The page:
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Minding Our Expectations

Recently I was out to dinner with my daughter on a date. The restaurant we went to is very family friendly and had a great play area for kids. My daughter was off exploring and I was sitting at the table people watching. I am fascinated by people and always very curious about what they are up to – this is why I became a social worker – I want to know all of the things about all of the people.

Along with being family friendly, the restaurant has a creative little solution to help you flag down your server. On a little stand on the table, there’s a little keypad with some buttons. You can choose to order, get your check, or request your server. Ingenious, right?

The table next to me had a family with a toddler and a baby. Guess what the toddler was all over?

You guessed it! The keypad.

No one could blame him. I’m 44 years old and I was excited to push it!

I watched his mom tell him, oh so peacefully, it wasn’t a toy.

Because he’s a toddler and his entire job in life is to experiment, push limits, and try things, he did it again.

You know what that mom did?

She MOVED the keypad over to my table. She didn’t snap at her kiddo. She didn’t huff. She just moved the very tempting thing out of the reach of the very curious toddler.

I am an advocate for talking to strangers and offering compliments. I think if we all talked to each other more, we would all be happier.

So I leaned over and complimented her. We connected. People who know me even a little won’t be surprised when I tell you we are now friends.

This story is a perfect example of minding our expectations.

Some of the things I say often in workshops and in coaching sessions are variations of:

“He sounds like a real 3-year-old!”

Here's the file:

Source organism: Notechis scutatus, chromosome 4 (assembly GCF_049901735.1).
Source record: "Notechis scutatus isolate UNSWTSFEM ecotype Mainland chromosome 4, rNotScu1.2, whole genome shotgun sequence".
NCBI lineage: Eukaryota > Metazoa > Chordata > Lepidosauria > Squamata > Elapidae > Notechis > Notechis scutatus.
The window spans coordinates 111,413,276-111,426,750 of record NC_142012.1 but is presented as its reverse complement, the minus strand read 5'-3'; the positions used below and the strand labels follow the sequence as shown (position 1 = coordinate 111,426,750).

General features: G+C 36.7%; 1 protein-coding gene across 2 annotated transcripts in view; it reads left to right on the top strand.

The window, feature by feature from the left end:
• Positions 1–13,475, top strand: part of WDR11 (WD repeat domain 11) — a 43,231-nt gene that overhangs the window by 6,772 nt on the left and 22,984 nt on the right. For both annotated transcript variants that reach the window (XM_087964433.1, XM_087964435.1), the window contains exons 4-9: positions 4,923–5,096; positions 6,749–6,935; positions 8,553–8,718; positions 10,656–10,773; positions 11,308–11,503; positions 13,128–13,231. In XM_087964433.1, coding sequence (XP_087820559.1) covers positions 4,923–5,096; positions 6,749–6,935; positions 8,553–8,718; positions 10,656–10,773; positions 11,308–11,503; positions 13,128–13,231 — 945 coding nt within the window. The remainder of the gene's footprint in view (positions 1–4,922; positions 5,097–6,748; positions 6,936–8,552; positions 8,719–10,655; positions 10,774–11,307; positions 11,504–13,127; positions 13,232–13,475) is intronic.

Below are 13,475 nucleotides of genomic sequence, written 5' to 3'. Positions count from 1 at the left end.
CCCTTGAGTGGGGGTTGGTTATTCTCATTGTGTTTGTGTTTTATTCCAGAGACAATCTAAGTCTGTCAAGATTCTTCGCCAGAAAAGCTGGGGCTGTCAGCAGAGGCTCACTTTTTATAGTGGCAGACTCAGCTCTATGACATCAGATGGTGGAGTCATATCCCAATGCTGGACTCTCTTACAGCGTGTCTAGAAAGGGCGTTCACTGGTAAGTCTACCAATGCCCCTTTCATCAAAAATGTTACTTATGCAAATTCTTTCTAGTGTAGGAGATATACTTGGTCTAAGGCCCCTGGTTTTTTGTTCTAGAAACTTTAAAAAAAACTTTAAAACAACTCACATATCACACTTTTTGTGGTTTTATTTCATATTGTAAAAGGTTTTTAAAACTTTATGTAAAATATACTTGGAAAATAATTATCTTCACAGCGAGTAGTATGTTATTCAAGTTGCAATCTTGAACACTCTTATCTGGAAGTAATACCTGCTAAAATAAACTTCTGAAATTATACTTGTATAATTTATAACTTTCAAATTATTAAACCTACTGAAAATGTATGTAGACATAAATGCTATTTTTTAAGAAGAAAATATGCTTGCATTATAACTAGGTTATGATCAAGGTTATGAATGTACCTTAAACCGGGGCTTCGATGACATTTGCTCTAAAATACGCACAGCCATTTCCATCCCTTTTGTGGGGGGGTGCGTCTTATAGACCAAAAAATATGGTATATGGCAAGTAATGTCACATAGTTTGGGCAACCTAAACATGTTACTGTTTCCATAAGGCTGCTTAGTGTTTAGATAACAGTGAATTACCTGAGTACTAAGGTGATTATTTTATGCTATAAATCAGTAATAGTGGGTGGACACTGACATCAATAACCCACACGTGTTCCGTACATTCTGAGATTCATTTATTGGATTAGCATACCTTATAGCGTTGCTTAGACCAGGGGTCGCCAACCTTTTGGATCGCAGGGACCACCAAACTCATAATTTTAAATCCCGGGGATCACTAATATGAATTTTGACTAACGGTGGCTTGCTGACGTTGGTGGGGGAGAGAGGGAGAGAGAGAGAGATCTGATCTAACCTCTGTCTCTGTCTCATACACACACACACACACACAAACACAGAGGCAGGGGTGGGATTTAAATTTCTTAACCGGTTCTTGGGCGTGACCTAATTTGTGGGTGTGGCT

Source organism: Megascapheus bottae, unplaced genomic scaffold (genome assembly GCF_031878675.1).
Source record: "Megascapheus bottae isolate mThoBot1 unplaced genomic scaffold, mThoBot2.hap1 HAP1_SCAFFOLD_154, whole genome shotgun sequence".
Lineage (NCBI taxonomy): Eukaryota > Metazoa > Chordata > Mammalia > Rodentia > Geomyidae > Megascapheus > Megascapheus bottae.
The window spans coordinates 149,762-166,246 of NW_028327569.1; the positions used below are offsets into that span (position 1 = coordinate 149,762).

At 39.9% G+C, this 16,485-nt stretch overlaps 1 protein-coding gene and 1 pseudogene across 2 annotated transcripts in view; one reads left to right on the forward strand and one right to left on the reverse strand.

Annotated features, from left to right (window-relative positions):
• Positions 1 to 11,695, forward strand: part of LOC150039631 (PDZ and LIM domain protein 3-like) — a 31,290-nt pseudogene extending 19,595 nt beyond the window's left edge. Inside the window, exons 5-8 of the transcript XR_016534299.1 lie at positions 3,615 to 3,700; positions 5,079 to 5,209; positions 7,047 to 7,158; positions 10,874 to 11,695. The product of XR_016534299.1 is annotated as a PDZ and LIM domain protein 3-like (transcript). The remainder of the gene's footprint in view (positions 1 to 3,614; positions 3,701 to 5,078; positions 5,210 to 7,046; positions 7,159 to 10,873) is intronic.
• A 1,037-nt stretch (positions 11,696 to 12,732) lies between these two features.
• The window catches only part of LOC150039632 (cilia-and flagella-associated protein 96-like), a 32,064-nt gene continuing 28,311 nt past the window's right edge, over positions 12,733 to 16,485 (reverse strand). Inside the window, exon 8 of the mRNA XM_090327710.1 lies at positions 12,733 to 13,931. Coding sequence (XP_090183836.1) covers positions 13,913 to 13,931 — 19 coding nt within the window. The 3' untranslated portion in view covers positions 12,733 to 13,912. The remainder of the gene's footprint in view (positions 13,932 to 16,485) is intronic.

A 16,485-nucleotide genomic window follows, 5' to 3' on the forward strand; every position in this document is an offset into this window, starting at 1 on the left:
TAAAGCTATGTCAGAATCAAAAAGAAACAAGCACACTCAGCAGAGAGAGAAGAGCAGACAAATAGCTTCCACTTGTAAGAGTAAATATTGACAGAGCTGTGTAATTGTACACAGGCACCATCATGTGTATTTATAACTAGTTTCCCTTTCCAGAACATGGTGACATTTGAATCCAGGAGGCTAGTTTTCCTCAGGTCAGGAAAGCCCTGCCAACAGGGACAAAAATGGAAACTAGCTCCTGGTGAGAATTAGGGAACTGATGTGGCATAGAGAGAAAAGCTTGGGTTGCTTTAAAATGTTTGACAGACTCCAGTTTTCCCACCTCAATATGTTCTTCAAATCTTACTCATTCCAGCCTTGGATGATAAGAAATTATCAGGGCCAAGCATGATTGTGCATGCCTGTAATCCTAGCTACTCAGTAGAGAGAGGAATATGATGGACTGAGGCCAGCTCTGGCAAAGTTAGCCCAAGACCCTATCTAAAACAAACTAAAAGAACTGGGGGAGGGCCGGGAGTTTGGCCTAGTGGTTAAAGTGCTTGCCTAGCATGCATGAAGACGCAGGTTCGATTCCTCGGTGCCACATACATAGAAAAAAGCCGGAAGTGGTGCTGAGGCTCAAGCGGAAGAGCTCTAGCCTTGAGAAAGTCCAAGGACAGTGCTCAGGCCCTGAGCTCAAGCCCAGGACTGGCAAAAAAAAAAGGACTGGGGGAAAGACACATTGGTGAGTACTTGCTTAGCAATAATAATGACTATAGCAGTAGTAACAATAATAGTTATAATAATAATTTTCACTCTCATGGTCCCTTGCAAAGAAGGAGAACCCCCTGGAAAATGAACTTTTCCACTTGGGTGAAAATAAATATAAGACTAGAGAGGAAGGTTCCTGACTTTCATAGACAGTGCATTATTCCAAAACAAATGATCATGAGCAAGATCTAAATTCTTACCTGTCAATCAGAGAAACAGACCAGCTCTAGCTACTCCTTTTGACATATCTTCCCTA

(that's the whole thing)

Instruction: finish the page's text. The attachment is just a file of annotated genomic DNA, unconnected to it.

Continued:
“She’s sure acting her age!”


As parents, we so often set ourselves *and* our children up for frustration and disappointment when we aren’t realistic about our expectations. It’s not our fault – most parents didn’t study child development. But now that we have children, it behooves us and our families to learn what’s typical. If we can do this and lower our expectations to where they should be, it will save so many tears and meltdowns.

It was my birthday last week and I really wanted to go see “Little Women”. My daughter was very interested in the story – she loves a plucky heroine and this movie had five! But the movie is over two hours long and my daughter is 7.5 years old. It was a gamble. I can’t sit still that long without shifting in my seat but as an adult, I’m not so obvious about it. My husband and I talked it over and knew she might not be able to make it. We knew we might have to leave early. We decided to go for it.

Sure enough, about an hour in, she started to feel restless. I felt myself get worried. “What if we have to leave? What if people get annoyed with her restlessness? What if she ruins my birthday movie?”

Then I coached myself, “She’s acting like a 7.5-year-old in a long movie. You might not get to stay for the whole thing. You knew that going in. It’s okay. Deep breaths.”

She settled after I got her a snack and at the end of the movie, she ran down the hallway shouting, “Little Women is the best movie ever!”

This gamble paid off. The story was wonderful enough to hold her attention. Plus, popcorn certainly helped.

I could have handled it differently when she got restless and asking me questions. I could have been annoyed at her inside of in my mind. I could have chastised her for making noise and moving around. But I caught myself because I was minding my expectations.

Can you think of a situation that would have gone differently had you minded your expectations?

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